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Thursday, August 29, 2002

Tragic freedom.

David N. wrote:

I can't see that we are 'totally depraved' or inherently good.'

Me too. I think there is wisdom in the concept of sin — in the sense of "radical discontinuity" between the real and the ideal, but also in the essentially contingent nature of real relationships. Our choices are tragic not just because we can't quite live up to the ideal, but because even our best choices have consequences that can't be controlled or foreseen, and because we always pursue multiple and conflicting goals. We're fated to be free. We are at odds with ourselves and with each other as well as with our ideals.

I do reject the notion of original sin as the willful defiance of divine intention, though — the inheritance of Adam's rebellion, as it were — if God's will for us is conceived in ideal terms. Perfection, I think, is not what God really asks, at least not perfection in the sense of the absence of faults and weaknesses. God's "will" for us may be our creative engagement with the concrete, historical circumstances of our lives — our fullest freedom — much more than the achievement of otherworldly perfection. In other words, what God seeks for us and offers us through grace is the freedom to forgive, repent, and persevere as limited creatures in time. There may be a more metaphysical or cosmic dimension to redemption, but I think of sin and salvation primarily in terms of tragic contingency and creative freedom.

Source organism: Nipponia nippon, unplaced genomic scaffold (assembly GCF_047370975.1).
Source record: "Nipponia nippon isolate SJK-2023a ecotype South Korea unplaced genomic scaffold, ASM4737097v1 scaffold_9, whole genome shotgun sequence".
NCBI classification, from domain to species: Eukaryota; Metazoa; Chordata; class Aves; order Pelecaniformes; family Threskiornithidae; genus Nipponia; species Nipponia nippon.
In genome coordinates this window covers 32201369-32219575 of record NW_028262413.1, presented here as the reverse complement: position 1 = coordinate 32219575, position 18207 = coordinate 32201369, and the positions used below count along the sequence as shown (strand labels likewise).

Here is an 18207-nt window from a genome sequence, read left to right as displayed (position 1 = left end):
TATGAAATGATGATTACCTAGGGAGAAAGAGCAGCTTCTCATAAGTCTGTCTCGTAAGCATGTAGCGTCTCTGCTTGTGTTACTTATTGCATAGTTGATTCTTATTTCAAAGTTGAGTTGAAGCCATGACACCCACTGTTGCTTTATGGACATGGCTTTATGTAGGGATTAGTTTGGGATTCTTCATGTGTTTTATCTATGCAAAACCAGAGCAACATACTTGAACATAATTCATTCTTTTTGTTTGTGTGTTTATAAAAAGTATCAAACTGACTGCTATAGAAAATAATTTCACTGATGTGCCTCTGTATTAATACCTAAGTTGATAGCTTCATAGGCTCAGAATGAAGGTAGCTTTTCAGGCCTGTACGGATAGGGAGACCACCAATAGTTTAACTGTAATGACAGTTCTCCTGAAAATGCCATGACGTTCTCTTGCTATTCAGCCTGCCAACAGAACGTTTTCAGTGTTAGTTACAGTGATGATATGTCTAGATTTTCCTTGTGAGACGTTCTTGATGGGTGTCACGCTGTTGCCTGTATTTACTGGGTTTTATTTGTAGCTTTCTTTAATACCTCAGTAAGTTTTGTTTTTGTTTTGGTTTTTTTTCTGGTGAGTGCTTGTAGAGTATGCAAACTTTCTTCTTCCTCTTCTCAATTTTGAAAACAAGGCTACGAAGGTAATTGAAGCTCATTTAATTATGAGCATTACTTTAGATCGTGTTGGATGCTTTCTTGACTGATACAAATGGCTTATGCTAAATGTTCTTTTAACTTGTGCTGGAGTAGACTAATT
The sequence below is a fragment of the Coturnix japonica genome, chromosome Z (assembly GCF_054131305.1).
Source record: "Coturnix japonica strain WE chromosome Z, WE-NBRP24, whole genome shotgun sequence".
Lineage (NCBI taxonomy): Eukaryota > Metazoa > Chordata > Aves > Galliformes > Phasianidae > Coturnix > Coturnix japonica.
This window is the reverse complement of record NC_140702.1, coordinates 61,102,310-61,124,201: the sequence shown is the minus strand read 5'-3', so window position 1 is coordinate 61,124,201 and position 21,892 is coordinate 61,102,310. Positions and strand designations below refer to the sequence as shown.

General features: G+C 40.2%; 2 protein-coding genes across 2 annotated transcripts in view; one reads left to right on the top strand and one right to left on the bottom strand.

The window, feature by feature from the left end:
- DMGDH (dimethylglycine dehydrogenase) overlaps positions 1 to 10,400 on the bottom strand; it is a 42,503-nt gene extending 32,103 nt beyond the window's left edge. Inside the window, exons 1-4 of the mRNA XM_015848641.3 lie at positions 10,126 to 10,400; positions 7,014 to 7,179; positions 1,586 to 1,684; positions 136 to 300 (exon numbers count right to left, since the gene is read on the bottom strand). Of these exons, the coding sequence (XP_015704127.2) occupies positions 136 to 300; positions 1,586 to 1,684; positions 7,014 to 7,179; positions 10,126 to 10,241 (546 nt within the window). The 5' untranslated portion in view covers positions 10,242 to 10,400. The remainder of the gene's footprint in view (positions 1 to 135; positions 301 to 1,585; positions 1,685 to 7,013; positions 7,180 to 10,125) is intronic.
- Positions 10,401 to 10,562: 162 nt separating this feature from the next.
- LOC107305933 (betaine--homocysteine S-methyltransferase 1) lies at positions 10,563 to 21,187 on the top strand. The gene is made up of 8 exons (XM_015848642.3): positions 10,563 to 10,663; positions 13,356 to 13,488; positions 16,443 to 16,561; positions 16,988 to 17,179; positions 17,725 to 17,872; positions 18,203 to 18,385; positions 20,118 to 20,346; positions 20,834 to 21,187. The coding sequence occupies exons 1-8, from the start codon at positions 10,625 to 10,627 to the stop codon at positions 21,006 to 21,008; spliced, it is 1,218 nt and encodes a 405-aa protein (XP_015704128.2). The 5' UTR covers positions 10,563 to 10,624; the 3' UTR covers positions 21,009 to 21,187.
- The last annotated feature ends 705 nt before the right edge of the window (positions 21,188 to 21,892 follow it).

(Originally posted to UUCF-L)

Copyright © 2002 by Philocrites | Posted 29 August 2002 at 3:52 PM

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